Symposium Marks Historic Chemical Landmark
A symposium “Genes to Proteins: Decoding Genetic Information,” will be held on Thursday, Nov. 12 to mark the designation of the deciphering of the genetic code in the 1960s as a National Historic Chemical Landmark. This work by Dr. Marshall Nirenberg and his colleagues in NIDDK and NHLBI earned Nirenberg many honors, including the Nobel Prize in physiology or medicine in 1968.
The all-day symposium in Masur Auditorium, Bldg. 10 features summaries of the classical work together with talks on cutting-edge research. Speakers include Drs. Philip Leder, Philip Sharp, Keji Zhao, Sidney Pestka, Dolph Hatfield, Raymond Gesteland, John Atkins, C. Thomas Caskey, Nirenberg and J. Craig Venter.
A bronze plaque commemorating the historic landmark will be presented to NIH by Dr. Thomas Lane, president of the American Chemical Society.
The symposium and presentation ceremony are open to NIH. No registration is required. A reception following the program is planned to permit attendees to meet the speakers. Further details are available at http://dir-intranet.nhlbi.nih.gov/news-events/.
Area Supermarkets Benefit NIH School
The NIH Children’s School Program, which teaches pediatric patients at the Clinical Center, has had a long association with the Giant and Safeway school drives. Throughout the years, the NIH school has been able to purchase equipment and materials as a result of having shoppers select the school at these stores.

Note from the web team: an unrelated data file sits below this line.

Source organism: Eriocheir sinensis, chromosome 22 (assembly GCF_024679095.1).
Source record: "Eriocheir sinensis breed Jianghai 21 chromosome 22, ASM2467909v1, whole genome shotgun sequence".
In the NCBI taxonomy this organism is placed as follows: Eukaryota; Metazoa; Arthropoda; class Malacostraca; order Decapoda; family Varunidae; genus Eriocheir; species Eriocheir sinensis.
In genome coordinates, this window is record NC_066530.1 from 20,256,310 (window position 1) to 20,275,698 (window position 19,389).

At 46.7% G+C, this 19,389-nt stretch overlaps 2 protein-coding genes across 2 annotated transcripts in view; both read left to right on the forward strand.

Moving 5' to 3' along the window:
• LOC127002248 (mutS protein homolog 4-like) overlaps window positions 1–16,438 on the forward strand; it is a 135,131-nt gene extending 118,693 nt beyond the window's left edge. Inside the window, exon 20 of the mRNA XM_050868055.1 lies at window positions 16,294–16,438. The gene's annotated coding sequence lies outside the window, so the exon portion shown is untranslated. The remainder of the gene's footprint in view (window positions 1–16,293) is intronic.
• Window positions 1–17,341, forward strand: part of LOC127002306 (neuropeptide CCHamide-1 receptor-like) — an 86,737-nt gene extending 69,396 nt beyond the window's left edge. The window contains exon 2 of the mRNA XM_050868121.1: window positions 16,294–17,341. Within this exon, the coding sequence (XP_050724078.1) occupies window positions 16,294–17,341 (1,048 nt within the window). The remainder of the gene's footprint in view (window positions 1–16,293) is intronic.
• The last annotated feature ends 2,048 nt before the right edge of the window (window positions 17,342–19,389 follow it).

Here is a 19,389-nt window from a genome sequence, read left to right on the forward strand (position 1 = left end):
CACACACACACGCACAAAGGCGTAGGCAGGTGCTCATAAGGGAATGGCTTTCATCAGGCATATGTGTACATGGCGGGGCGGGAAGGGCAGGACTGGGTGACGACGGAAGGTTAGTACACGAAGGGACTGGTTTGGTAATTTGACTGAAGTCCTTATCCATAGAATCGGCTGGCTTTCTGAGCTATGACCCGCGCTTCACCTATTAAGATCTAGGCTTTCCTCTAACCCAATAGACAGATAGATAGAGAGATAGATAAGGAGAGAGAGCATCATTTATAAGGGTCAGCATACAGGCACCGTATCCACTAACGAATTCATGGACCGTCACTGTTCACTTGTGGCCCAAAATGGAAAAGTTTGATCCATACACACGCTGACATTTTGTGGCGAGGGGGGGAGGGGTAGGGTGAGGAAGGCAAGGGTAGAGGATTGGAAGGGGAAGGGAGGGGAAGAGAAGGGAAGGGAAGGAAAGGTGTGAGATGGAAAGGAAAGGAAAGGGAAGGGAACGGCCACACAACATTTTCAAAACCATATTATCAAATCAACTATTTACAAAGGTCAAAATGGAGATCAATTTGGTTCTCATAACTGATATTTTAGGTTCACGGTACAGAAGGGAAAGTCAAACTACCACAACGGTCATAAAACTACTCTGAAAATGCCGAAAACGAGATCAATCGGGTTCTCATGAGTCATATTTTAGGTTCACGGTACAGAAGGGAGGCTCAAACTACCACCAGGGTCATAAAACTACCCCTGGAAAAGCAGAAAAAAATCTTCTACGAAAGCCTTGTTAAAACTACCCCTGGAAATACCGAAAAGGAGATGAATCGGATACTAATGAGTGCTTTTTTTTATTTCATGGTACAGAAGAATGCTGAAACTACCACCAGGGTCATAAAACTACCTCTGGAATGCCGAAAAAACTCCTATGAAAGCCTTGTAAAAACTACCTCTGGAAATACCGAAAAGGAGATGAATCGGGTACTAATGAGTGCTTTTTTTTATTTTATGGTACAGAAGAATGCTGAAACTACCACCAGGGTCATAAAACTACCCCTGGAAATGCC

Giant shoppers can choose the NIH school and earn Bonus Bucks with each purchase they make. Registering can be done at www.giantfood.com/aplus using the NIH school’s ID (02983) or at the stores. Those interested can also call the school at (301) 496-2077 for registration and more information. All that is needed is a Giant card, free of charge, from any Giant store. Registrants can choose more than one school.
Safeway’s system requires enrolling with the eScrip program, www.escrip.com. The NIH school’s Group ID number is 149030534. By registering with eScrip, purchases made at some other establishments will earn points for the school.
The drive ends in March, which gives NIH’ers plenty of time to earn “bucks” for the school.
FAES Holds Insurance Open Season